very, much, very much, too much, much too


The following usages have always been confusing me:

I am very tired.
I am much tired.

I am very much tired.
I am too much tired.
I am much too tired.

Would anyone kindly explain the above.


Hi Souba.
Only these are correct:

I am very tired.
I am much too tired.

‘I am very tired’ is a statement of how you are feeling.

I am very tired. I don’t think I’ll come out this evening.
‘I am much too tired’ is an indication of the reason that you do not want to do something or cannot do something.

I am much too tired to answer my emails this evening.
I don’t want to come out with you, I’m much too tired.
It is also possible to use a slightly different structure with the same meaning: “I’m far too tired.”

By the way, you used the wrong tense in your message above:
The following usages have always been confusing me.
The following usages have always confused me.

Hi Beeesneees,

Thank you very much for your careful perusal of all my posts and your comments thereon. I shall be ever grateful to you if you could kindly explain/comment/advise on the following queries:

  1. As far as my knowledge goes I know that ‘very’ goes with present participle and and ‘much’ goes with past participle, and there are some exceptions, though. I don’t how to deal with these exceptions like tired etc. I want your advice in this regard.

  2. Kindly explain where is the error in my sentence you have struck through.

Souba73 … tml#559885

Hi Beeesneees,

Why are you silent on my query no.1? your explanation for query no.2 is debatable. I shall debate on this issue later after detailed study. Don’t take it otherwise. I respect all the moderators as my teacher. One thing I would like to ask why there are too many e’s in your name.



Hi James,
Let the moderators comment on this issue first. I shall comment only after theirs with details of reference. Since I promised to Alan not to raise any issue that may confuse beginners(See the debate in the following link), I have been silent for about one year.



Your humble servant apologizes for commenting on this topic.

I have deleted my comments.



Hi James,

Why did you delete your post? Your post was very informative and useful to the learners like me. I would earnestly request you to re-post your deleted comment, otherwise I would leave this forum for ever. I am raising this interesting topics so that all the learners like me may benefit from the comments of the moderators. Don’t think that all the comments made by the senior members of this forum are grammatically correct. Everyone of this forum is a learner of English language, isn’t it. So, don’t belittle yourself- it is my request.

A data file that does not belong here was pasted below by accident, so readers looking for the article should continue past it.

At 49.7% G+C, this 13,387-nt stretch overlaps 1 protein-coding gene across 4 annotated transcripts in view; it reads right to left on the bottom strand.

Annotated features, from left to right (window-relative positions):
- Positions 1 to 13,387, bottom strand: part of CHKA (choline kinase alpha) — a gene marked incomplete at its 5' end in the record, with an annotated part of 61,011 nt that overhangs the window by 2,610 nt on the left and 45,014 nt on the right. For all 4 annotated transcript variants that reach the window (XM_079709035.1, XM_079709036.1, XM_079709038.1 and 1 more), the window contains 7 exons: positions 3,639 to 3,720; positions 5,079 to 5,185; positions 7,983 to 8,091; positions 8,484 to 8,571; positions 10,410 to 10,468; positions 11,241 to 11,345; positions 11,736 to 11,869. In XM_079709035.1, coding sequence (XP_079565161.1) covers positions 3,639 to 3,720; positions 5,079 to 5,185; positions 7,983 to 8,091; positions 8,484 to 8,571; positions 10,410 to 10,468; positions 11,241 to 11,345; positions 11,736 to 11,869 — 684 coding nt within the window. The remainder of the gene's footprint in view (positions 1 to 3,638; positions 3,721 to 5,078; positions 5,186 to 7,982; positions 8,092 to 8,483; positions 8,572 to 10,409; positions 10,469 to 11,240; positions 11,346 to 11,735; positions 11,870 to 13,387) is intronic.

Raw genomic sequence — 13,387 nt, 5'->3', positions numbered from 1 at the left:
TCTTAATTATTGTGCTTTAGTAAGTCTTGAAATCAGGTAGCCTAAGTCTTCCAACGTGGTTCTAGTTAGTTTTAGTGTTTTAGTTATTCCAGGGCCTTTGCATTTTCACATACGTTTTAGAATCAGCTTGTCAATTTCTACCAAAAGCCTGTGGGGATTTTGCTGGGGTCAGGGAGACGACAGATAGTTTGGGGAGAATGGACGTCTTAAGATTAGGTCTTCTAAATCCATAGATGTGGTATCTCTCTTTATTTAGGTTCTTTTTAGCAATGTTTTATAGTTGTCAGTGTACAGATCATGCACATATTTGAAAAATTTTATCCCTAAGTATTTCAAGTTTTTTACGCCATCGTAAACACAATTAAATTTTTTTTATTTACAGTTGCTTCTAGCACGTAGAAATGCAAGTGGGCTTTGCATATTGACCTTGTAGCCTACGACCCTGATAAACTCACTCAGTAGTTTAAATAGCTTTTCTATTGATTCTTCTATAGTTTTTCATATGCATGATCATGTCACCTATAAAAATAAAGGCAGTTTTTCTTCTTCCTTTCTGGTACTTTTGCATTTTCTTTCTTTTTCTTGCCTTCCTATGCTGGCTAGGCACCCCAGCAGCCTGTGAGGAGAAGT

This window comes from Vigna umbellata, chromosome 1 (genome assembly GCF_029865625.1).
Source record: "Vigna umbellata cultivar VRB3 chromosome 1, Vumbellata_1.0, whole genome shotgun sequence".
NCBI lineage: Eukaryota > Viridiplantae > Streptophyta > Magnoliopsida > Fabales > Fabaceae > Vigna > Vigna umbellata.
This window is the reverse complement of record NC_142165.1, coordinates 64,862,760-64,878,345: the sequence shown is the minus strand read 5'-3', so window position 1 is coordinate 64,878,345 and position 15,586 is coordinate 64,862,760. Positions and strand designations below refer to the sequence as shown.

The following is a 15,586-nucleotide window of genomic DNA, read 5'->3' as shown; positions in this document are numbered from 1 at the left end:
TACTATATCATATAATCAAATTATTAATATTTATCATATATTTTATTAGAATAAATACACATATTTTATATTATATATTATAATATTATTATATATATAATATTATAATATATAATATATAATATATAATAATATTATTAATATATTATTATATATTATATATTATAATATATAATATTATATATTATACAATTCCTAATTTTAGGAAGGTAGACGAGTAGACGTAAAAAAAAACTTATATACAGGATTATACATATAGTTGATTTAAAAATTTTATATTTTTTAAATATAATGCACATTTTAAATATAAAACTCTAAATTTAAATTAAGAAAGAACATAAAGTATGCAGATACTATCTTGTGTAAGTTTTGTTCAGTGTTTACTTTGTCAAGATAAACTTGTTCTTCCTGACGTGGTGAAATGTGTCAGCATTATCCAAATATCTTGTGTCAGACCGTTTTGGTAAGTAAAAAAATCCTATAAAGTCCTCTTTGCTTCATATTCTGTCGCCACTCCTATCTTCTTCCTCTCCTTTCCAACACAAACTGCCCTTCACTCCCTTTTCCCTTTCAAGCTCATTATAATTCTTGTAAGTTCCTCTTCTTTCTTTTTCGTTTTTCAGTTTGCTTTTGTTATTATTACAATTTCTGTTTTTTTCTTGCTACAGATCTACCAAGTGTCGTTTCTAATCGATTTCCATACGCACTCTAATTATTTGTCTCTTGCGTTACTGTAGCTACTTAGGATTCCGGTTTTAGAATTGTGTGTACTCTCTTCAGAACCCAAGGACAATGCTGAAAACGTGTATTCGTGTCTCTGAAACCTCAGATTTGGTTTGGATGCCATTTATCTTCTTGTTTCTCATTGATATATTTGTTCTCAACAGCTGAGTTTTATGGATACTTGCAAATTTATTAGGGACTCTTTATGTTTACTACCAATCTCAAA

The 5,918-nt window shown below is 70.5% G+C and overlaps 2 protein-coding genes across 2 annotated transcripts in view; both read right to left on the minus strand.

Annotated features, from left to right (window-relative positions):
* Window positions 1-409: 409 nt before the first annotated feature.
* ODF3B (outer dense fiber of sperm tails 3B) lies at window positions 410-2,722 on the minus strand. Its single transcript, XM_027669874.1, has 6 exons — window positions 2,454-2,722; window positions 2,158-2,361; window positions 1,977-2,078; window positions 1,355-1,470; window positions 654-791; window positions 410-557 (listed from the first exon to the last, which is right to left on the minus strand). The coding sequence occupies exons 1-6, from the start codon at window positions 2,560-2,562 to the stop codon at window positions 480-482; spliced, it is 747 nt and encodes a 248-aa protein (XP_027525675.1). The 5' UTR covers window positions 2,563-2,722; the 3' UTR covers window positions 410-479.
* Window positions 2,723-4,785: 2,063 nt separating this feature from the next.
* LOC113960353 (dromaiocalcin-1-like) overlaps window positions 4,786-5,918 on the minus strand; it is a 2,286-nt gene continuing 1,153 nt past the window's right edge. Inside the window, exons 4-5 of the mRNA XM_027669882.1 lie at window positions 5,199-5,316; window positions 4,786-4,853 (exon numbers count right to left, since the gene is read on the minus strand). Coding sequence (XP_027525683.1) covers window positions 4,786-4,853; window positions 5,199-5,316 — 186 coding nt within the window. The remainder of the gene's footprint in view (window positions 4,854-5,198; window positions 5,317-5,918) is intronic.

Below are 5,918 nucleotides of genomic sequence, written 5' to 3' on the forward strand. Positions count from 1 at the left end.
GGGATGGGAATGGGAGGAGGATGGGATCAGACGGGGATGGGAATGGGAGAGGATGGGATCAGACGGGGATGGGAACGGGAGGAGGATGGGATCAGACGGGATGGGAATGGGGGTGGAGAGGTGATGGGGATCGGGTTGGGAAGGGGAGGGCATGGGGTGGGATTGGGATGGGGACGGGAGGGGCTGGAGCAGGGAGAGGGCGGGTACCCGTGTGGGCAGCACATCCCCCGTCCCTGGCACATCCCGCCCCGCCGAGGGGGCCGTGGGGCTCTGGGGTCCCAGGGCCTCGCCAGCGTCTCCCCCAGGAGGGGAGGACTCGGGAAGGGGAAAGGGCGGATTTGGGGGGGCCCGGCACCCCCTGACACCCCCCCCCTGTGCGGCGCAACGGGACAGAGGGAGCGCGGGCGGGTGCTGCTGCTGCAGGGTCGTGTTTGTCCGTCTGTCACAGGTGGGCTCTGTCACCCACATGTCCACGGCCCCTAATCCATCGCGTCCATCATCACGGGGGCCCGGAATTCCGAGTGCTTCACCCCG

You requested that I let the moderators “comment on this issue first.”

So I deleted my comments in order to comply with your request.

After they comment, I may or may not add my humble comments.


I have nothing to add about query 1. You obviously know there are exceptions. Exceptions don’t follow rules. You just have to use them and learn them.

I will not change my mind about what I’ve said regarding query no. 2 so please don’t expect me to enter into debate on the matter.

My nickname: … tml#262041

You are the best, Bee’s knee’s.

I have come across a sentence while reading that post.

How nice friends I’ve got!
What nice friends I’ve got! Why is the second sentence correct? I am confused. I would have used the first one if I had to in some case.

If you used ‘how’ you would be incorrect.
‘What’ is used in an exclamatory manner about something that is particularly good or bad:

What an awful afternoon I’ve had.
What a great day it’s been.
What lovely handwriting.
What awful handwriting.
What great friends I have, that you supported me on that.
What poor friends I have, that you didn’t support me on that.

Thank you very much.

How nice it will be to live… Should ‘what’ be used here?

‘How’ is correct there, being used to express a feeling (in this case, pleasure).
Sorry, as usual, it’s just not straightforward.

By the way, although I cannot be sure, as there is no more context, I suspect ‘How nice it would be to live…’ is what you need.

However, no body has come up to explain the difference between ‘very’ & ‘much’ for qualifying present & past participle. My advice to the learners is to consult the following books:

  1. Good English (Vallins)- page no.49
  2. Current English Usage (F.T. Wood)- page No.248
  3. A Handbook of English Grammer (RW Zandvoort) - Page No.315 Art.929

If you find it difficult to consult these books, I will take the pain to type it for you.

As regard my query no.2 I shall not also enter into any debate, as promised earlier, even though I am not agree with Beeesneees.

“… even though I do not agree…”
“… even though I am not in agreement …”

No one has suggested that you cannot debate it if you wish. I have simply stated that I don’t see the point in debating it, so I shan’t be joining in. Using the tense you suggest clearly marks out ‘Indian English’ speakers for native English speakers.

Hi, Beeesneees,

Thank you very much for your spotting the error. The fact is that I typed the some relevant points from the above books. Suddenly the matter I typed vanished owing to some technical fault. So I typed hurriedly the above post and thus, committed the above mistake.

Further, Though I am Indian, I am always conscious about the errors the common Indians commit.

Hi Beeesneees,

Which of the following sentences do you think correct:

I miss you very much.
I very much miss you.

Both possible with different meanings.